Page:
The story only touches on the fact that despite Jesse Owens being a world famous hero, back at home in the United States he was still a Negro and had to take the back entrance...even at events that honored him. Owens enjoyed very few luxuries after the Olympics, and this is where I feel the film was clumsy and missed important opportunities to tell the whole story of his life. The movie, instead, spends too much time establishing his life before college. It really could've started at Ohio State. His confrontations with racism, being poor and black, weren't moments that had any real depth of conflict nor were they portrayed as turning points in his life. What seems more important is to show that after his Olympic wins, he could only earn a living by exhibition races against horses. Which those who knew Owens knew that he hated, especially hearing tales that slaves sometimes raced horses on foot for the entertainment of their masters.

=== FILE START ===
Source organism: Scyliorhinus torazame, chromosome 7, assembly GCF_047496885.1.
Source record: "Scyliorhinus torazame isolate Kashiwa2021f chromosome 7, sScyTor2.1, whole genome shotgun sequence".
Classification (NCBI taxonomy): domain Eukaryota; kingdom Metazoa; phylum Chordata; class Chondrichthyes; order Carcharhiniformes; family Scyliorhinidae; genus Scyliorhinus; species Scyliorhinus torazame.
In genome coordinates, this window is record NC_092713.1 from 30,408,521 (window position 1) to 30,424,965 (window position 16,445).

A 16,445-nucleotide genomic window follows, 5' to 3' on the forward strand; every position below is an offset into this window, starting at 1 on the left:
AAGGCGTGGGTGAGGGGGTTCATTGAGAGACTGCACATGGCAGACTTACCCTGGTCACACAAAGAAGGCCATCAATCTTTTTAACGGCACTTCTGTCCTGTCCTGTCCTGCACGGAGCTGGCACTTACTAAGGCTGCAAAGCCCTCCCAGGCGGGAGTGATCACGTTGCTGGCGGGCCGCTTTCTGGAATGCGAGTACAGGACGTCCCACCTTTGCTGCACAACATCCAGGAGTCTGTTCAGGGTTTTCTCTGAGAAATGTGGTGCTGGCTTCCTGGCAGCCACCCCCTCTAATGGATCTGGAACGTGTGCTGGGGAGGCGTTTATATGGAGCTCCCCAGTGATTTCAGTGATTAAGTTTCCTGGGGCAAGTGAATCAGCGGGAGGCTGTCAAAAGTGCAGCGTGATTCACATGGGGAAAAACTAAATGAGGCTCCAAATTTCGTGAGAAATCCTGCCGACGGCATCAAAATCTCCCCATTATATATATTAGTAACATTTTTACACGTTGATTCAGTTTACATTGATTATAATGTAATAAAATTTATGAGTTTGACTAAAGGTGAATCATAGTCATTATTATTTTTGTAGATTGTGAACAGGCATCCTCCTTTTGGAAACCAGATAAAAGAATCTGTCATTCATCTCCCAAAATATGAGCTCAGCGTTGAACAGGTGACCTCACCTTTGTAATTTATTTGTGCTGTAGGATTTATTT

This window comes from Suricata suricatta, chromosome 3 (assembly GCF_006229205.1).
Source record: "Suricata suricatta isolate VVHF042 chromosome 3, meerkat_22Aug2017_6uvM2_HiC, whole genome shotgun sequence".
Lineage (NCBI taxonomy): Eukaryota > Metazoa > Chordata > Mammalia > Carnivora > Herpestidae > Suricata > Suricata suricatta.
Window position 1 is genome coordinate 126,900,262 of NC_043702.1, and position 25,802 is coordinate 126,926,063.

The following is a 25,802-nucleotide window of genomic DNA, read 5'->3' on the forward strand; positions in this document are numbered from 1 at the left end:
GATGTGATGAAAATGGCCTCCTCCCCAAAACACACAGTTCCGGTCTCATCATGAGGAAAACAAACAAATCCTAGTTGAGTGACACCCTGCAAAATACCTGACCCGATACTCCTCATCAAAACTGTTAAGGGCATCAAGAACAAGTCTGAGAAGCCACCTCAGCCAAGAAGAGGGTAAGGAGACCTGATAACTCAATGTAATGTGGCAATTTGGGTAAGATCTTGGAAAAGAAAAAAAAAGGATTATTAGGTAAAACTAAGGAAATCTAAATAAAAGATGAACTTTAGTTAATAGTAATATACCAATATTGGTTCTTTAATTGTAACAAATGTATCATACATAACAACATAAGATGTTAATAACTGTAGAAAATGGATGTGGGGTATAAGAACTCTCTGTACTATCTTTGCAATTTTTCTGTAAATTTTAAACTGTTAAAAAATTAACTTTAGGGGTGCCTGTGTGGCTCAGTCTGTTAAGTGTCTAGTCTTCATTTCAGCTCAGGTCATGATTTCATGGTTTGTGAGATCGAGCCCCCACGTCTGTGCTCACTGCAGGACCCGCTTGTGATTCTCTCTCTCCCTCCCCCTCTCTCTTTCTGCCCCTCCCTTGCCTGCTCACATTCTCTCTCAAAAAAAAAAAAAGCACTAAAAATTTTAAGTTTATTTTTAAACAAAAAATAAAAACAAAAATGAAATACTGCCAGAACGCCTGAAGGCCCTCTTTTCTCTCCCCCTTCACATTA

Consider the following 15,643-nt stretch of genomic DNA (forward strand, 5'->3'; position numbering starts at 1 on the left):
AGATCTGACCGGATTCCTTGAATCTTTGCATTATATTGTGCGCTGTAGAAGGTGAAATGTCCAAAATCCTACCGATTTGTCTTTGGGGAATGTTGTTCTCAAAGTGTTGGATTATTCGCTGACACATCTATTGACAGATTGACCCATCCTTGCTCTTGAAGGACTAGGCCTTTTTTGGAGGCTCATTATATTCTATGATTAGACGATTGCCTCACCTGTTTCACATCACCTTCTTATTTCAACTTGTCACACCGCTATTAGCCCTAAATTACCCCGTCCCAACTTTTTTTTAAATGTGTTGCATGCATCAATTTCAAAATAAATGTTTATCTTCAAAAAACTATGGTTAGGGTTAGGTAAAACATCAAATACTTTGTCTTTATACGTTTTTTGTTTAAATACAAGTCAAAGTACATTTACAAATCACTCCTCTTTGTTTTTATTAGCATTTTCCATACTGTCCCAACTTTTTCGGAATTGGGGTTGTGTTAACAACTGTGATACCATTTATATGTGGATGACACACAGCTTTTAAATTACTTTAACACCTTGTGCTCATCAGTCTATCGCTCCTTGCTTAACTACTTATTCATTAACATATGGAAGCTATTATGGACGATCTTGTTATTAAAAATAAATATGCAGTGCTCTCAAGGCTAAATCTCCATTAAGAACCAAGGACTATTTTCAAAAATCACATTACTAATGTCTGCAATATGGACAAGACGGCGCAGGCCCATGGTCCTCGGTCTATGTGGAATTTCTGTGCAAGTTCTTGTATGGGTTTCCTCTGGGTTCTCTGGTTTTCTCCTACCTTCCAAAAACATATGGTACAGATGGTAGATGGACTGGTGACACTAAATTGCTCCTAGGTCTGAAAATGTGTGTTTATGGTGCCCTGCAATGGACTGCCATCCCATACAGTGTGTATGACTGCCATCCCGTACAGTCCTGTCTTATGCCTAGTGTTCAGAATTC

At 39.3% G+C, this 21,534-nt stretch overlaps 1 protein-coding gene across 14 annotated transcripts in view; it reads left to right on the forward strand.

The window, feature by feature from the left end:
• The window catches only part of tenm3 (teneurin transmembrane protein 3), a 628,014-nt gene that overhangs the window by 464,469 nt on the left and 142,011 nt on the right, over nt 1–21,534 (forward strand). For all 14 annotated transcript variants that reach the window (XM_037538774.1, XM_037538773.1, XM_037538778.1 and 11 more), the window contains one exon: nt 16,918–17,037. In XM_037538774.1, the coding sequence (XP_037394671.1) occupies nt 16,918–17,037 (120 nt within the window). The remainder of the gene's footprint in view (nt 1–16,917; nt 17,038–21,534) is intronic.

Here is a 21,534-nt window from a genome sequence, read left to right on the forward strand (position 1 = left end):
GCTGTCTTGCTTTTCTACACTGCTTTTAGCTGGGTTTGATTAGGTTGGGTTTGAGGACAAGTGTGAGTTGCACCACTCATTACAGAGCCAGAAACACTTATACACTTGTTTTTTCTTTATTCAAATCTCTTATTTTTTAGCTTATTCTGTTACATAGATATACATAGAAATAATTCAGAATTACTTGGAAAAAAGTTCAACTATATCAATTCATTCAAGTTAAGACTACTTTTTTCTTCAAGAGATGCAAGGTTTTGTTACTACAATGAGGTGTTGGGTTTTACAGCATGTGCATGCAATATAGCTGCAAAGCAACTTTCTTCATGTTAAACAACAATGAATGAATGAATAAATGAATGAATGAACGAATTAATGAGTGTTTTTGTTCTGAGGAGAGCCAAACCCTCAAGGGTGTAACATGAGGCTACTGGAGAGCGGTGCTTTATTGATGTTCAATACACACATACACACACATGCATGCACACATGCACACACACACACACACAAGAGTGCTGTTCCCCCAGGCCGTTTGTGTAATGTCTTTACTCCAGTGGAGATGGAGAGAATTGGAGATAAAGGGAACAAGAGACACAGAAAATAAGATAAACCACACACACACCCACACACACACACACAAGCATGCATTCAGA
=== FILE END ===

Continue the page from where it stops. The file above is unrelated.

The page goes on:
Jesse Owens died in 1980 at age 66 from lung cancer.
Race opens in theaters nationwide Friday February 19th, 2016.
Watch my interviews with actor Stephan James and two of Jesse Owens' daughters.